9. Hudon

9. Isabelle Hudon | President and CEO, Business Development Bank of Canada

For shelling out cash to Canada’s top startups
After Isabelle Hudon assumed the top role at the BDC in 2021, the bank began to focus funding on startups with social impact. And, unlike many leaders who promised to “build back better,” she has actually made good. The BDC’s $400-million Climate Tech Fund recently led a $2-million funding round for the Montreal startup Green Graphite Technologies, which uses eco-friendly graphite to power EVs. Its $150-million Sustainability Venture Fund invested $3.5 million in Arolytics, a Calgary-based company that makes software for the oil and gas sector. Last fall, Hudon launched the Thrive Lab for Women, set to deploy $100 million in capital to women-led businesses in partnership with 25 of the country’s most prominent investors.

10. Simmons

10. Stephanie Simmons | Chief quantum officer and co-founder, Photonic

For racing to build the world’s first usable quantum computer
Vancouver-based startup Photonic is not the first Canadian contender in the race to build the world’s first usable quantum computer, but it looks like the horse worth betting on. Using the principles of subatomic physics, quantum computing can solve highly complex problems at a speed that makes current laptops look like cave drawings. In 2022, Simmons and her team revealed their game-changing innovation: a silicon chip that holds up to 150,000 quantum bits. You don’t have to know what that means, but Microsoft does. The software giant backed a US$100-million funding round aimed at a commercial product within the next five years. Before then, expect “quantum-ready” to take over as the new unavoidable tech-world jargon.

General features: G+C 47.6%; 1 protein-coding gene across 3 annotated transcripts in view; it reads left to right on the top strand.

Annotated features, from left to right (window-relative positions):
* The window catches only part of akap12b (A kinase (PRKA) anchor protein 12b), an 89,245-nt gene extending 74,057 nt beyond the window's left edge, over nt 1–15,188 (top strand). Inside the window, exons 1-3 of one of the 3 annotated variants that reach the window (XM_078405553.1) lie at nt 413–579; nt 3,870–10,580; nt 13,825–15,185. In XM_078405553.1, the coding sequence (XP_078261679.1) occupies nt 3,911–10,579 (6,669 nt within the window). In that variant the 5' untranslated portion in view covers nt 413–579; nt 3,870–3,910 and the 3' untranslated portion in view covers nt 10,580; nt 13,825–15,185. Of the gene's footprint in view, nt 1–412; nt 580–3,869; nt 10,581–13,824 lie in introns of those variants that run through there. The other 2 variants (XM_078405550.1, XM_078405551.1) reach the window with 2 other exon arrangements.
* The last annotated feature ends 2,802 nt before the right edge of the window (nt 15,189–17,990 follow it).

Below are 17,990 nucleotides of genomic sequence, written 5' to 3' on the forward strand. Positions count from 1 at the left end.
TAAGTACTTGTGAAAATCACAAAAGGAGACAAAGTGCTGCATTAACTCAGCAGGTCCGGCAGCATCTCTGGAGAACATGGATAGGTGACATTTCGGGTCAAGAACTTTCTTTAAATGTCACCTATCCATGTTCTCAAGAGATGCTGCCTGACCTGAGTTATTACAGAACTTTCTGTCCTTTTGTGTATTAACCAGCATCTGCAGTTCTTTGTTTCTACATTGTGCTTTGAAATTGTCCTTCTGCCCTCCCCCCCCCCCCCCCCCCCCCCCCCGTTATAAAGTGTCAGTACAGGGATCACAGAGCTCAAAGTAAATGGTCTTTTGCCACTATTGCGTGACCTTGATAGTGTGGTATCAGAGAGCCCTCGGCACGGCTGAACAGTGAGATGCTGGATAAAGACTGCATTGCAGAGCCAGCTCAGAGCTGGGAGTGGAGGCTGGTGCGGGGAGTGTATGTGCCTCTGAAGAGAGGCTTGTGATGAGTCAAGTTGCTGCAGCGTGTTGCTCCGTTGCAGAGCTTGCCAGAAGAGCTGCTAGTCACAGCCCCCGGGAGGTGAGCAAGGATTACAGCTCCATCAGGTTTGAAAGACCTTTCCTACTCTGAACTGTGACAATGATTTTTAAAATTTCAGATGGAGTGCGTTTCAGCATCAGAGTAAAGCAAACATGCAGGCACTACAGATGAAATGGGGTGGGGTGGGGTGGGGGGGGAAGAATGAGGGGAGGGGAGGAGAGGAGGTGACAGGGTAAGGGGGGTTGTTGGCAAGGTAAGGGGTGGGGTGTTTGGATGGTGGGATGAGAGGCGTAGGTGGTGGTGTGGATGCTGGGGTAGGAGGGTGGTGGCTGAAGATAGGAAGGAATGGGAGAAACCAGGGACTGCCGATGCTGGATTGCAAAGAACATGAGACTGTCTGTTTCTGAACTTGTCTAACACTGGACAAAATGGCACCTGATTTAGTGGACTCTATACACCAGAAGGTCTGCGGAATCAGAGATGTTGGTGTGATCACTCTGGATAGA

Cover_0524_FINAL

This story appears in the May issue of Maclean’s. You can buy the issue here or subscribe to the magazine here.